Typically, when Winchester and shotgun appear in the same sentence one thing comes to mind – the Model 12.
The pump-action is among the most storied guns of the 20th Century, having perhaps collected more game than any other smoothbore. But it is far from Winchester’s only venture into the world of repeating shotguns.
In fact, the company produced what it billed as the first “successful” repeating shotgun nearly 25 years before the Model 12. Of course, the Model 1887 is a much different concept than most are use to when it comes to smoothbores.
The gun was yet another brainchild of prolific gun designer John M. Browning, who utilized one of the most popular actions of the day – the lever. Strange as a lever-action shotgun sounds, it was a natural choice for the time the 1887 was designed.
The blackpowder shotgun – offered in 10 and 12 gauges – appeared on the heels of one of Winchester’s most fabled firearms of all time – the Model 1873. The lever-action rifle earned fame as, “The gun the won the West.”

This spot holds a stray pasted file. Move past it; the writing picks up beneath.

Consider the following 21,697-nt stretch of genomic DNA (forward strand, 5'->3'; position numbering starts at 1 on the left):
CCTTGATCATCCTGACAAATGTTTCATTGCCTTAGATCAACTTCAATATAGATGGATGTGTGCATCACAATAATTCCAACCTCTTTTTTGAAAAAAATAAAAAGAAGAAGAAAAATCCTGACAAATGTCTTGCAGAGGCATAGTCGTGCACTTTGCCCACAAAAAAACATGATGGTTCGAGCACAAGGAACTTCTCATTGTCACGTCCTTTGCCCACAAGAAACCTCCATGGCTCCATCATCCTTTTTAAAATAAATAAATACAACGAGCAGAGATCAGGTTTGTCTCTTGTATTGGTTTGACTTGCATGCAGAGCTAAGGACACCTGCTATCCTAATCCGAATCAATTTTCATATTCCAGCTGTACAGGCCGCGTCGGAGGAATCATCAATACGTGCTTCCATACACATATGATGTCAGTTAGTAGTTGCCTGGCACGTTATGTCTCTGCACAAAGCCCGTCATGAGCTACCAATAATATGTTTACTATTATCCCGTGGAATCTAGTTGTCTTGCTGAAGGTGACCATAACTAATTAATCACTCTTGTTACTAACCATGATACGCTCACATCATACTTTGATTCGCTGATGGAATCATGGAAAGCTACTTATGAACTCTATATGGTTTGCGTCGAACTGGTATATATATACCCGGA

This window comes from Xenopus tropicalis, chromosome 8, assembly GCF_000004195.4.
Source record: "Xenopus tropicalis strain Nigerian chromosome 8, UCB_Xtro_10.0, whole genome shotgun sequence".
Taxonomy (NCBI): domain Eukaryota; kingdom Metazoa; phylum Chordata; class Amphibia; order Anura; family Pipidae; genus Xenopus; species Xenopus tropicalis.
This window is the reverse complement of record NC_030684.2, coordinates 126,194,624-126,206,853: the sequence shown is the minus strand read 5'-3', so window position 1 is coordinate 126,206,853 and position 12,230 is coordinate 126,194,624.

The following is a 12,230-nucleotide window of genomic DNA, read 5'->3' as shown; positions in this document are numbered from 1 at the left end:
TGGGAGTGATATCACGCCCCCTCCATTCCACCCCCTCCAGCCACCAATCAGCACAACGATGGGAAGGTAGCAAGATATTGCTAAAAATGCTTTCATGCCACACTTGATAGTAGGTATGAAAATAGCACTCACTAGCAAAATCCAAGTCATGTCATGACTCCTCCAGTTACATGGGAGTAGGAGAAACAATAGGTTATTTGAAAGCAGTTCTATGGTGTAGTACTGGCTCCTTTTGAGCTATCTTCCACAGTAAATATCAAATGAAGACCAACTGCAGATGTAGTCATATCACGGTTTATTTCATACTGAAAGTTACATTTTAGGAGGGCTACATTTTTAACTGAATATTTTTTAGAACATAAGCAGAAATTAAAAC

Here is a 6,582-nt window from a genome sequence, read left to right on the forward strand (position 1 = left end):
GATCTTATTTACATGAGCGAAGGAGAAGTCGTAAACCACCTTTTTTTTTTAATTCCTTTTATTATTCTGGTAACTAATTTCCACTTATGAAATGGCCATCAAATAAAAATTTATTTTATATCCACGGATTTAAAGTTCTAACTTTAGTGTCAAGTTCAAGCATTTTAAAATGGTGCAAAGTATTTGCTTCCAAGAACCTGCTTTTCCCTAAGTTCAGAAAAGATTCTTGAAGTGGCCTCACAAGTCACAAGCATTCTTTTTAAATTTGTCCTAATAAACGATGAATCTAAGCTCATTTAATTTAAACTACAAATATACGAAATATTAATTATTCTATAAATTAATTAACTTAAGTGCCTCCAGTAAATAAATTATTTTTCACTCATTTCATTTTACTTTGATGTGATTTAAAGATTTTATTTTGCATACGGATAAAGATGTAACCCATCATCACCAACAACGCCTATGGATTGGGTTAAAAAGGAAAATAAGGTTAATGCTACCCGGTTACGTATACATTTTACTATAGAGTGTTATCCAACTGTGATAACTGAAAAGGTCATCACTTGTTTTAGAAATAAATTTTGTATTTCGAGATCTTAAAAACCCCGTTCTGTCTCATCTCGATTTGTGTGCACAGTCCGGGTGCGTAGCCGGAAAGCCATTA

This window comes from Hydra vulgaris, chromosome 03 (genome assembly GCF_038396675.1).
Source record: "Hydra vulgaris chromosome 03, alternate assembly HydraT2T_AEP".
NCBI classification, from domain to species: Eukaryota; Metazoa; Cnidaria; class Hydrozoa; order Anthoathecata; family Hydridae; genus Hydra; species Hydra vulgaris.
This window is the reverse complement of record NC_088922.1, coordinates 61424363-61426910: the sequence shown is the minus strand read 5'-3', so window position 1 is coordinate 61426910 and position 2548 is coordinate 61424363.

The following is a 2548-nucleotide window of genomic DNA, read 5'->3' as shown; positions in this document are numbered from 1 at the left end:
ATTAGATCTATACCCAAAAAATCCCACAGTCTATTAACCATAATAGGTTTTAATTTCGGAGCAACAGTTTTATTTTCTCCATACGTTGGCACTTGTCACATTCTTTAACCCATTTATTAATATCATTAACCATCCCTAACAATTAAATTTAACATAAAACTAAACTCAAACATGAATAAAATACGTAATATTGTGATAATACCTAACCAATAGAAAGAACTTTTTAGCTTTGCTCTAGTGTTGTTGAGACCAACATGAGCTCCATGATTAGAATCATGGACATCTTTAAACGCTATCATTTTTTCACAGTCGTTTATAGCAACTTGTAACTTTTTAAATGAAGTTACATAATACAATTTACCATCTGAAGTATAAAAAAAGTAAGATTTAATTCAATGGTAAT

While the 1887 – and the later 10-gauge smokeless powder version, the 1901 – was a gun of its time, it seems quite out of place to modern eyes. The video below from the NRA National Firearms Museum points out perhaps the gun’s biggest flaw, the inordinately long lever stroke required to cycle the shells.
Of course, as the video also points out, the unique look and sound of the action did make the shotgun iconic appearing in Arnold Schwarzenegger’s hands in Terminator 2.
Perhaps the neatest aspect about the 1887, at least from a collector’s standpoint, is the shotgun’s accessibility. The Standard Catalog of Firearms puts the gun’s value, in excellent condition, at $2,750. A quick look at some popular online firearms auctions/retailers had the shotgun selling for right around that price.
By modern standards, the 1887 might not be the most functionally practical gun. But at its price, the shotgun is very affordable option in 19th-Century firearms.